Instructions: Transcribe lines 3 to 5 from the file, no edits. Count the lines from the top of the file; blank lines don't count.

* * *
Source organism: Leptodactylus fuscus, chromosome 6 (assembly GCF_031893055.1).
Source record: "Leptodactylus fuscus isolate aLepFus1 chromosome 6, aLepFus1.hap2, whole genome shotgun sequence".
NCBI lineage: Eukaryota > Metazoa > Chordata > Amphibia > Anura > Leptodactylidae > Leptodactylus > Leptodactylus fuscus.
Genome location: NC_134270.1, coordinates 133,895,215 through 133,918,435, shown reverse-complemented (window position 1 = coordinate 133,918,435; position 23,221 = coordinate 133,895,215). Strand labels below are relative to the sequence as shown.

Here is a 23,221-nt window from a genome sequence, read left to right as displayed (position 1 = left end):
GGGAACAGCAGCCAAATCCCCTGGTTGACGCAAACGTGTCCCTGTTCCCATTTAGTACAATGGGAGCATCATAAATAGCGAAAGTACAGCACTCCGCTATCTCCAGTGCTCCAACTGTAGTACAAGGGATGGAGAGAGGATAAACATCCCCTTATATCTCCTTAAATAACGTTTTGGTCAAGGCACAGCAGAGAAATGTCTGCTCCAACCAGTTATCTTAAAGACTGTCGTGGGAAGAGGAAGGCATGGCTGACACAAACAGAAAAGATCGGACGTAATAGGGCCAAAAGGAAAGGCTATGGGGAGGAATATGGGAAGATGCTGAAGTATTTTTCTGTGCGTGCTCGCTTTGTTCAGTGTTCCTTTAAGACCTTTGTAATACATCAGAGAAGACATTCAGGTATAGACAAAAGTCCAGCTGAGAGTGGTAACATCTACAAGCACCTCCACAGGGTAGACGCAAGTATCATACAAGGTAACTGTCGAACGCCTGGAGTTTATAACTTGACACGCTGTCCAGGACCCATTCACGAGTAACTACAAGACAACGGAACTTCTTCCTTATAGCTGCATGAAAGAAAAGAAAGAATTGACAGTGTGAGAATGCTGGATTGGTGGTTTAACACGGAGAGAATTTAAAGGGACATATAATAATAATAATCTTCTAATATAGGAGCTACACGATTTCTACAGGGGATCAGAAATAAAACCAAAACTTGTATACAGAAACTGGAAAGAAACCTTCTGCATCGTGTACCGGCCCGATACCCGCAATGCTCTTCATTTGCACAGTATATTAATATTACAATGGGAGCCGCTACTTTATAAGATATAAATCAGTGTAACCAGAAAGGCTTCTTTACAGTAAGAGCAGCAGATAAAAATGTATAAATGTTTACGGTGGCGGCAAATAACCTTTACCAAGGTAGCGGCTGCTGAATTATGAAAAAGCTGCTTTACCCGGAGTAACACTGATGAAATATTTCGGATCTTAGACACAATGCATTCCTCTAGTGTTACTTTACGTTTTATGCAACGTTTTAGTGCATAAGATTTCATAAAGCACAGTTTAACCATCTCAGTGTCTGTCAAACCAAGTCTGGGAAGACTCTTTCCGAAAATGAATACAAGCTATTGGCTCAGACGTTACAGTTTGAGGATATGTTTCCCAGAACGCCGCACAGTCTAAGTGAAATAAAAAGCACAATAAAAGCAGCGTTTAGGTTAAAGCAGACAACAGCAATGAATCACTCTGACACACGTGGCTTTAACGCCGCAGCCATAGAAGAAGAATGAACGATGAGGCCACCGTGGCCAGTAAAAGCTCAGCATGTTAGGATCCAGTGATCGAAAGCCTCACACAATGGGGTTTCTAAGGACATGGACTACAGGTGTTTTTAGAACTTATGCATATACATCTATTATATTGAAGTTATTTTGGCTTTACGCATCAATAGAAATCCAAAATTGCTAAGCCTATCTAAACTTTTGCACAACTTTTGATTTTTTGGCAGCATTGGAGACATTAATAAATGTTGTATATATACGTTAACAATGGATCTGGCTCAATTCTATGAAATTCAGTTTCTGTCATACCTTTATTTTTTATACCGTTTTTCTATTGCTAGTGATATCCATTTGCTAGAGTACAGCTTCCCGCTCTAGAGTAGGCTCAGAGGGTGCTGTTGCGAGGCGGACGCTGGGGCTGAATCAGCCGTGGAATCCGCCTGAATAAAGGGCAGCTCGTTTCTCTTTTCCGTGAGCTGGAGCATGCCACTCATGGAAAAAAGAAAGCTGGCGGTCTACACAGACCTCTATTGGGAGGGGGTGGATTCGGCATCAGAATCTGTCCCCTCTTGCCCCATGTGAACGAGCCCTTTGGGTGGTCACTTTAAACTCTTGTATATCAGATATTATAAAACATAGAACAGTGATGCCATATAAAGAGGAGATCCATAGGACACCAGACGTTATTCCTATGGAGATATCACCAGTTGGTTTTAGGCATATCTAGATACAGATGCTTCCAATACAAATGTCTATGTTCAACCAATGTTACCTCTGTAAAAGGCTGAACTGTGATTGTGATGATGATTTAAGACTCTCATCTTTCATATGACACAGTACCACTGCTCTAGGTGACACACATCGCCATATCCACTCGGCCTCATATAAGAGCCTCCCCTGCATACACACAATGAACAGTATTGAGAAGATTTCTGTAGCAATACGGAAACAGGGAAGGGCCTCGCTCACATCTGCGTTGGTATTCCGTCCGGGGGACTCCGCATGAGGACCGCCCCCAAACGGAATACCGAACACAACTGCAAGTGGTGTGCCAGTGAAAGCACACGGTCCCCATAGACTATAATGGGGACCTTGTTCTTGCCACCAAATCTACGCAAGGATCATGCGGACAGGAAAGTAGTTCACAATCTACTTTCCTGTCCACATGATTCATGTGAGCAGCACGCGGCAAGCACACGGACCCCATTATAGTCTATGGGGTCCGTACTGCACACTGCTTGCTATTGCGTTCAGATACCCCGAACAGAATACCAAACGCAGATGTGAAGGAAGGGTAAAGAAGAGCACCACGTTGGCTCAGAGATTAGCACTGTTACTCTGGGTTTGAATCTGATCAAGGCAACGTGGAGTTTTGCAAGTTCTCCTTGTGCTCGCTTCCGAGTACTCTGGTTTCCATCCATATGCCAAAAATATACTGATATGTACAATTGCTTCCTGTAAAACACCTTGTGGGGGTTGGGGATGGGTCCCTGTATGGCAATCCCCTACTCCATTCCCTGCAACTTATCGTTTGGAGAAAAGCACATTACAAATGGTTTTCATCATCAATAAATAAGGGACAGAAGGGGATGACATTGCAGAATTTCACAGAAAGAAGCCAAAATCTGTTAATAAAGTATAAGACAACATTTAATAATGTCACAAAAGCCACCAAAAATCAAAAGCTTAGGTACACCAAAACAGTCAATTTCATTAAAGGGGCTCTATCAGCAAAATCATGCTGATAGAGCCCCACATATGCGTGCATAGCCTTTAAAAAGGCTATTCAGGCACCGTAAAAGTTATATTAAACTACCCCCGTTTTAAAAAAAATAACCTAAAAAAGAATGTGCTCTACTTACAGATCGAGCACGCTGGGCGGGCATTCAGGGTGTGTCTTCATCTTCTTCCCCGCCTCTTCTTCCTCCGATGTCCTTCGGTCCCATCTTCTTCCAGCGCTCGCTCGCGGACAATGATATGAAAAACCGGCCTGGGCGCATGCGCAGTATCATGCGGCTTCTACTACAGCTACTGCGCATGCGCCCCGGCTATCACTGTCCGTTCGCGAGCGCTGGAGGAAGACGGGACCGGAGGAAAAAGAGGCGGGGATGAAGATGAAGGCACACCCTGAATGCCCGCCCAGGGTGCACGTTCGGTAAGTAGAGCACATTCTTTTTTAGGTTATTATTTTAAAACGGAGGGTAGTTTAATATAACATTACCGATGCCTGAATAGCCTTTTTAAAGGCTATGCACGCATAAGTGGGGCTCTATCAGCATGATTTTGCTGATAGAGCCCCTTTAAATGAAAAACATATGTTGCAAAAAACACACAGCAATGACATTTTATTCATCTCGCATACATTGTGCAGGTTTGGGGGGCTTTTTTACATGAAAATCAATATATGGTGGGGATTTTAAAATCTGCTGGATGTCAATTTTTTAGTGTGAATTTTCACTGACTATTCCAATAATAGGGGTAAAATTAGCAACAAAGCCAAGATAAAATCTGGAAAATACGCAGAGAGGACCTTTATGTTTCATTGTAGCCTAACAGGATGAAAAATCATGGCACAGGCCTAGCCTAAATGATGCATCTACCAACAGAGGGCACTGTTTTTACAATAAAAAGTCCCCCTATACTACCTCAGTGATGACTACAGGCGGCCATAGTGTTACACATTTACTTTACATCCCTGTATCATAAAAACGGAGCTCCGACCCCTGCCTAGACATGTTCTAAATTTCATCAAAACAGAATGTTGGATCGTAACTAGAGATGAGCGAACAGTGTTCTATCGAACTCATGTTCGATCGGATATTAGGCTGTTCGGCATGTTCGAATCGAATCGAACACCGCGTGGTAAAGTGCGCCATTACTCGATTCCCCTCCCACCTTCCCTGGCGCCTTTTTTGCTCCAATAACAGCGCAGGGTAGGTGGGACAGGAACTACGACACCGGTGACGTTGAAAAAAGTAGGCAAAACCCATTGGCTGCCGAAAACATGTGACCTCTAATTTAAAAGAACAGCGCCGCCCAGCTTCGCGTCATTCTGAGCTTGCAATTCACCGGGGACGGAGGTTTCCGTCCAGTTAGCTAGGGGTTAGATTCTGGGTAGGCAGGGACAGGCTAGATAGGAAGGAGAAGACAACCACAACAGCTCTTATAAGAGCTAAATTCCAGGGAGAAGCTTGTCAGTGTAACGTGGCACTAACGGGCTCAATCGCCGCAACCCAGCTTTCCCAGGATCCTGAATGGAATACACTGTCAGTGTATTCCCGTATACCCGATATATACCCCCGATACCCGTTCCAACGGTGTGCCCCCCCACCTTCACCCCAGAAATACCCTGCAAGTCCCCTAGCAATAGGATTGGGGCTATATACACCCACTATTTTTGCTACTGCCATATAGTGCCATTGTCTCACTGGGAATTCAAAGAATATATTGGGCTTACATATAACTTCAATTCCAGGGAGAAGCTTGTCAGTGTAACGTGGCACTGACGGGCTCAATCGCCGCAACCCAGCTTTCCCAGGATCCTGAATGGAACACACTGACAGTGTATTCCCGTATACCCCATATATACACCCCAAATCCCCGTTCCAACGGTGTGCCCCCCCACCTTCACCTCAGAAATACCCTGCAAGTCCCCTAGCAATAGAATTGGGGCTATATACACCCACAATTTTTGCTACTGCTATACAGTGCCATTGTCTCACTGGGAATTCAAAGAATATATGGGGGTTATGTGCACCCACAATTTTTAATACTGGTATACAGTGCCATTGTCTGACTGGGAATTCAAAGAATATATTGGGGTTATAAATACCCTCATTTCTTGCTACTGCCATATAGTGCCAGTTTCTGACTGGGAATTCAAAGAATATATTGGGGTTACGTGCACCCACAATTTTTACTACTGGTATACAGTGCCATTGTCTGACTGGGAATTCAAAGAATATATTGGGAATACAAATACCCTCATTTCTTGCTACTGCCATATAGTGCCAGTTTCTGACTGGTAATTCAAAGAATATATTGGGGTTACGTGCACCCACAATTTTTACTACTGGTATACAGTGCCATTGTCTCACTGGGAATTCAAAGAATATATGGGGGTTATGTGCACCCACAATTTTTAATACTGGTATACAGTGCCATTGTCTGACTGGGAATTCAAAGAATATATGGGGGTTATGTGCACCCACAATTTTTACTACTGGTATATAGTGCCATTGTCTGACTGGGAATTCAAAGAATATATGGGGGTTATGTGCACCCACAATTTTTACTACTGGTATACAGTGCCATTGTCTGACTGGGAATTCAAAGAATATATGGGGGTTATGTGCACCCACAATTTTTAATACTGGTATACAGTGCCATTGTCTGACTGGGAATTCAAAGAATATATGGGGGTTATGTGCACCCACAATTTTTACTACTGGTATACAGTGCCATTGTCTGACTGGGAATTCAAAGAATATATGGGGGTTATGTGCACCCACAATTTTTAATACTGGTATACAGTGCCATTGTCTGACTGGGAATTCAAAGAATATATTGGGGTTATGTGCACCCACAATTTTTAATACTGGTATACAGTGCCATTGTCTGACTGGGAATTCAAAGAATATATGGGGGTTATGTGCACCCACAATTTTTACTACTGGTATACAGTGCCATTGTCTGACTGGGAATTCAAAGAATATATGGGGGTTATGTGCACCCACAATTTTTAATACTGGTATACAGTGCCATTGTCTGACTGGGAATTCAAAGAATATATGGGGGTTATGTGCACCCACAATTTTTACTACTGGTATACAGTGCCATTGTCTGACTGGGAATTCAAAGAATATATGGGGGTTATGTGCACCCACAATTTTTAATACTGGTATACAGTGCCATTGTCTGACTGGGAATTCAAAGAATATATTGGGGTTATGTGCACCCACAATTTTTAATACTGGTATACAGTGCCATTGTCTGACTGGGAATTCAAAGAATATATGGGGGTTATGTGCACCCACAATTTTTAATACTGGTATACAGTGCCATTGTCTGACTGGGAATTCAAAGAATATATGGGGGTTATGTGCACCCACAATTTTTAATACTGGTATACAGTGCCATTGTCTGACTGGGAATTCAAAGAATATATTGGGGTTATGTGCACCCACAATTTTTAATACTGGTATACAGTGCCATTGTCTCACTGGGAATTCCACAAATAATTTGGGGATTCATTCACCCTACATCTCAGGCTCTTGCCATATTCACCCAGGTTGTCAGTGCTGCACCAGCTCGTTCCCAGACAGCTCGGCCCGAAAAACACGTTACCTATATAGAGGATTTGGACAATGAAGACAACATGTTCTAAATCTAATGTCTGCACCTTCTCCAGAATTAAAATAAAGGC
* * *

NCBI lineage: Eukaryota > Metazoa > Chordata > Amphibia > Anura > Leptodactylidae > Leptodactylus > Leptodactylus fuscus.
Genome location: NC_134270.1, coordinates 133,895,215 through 133,918,435, shown reverse-complemented (window position 1 = coordinate 133,918,435; position 23,221 = coordinate 133,895,215). Strand labels below are relative to the sequence as shown.

Here is a 23,221-nt window from a genome sequence, read left to right as displayed (position 1 = left end):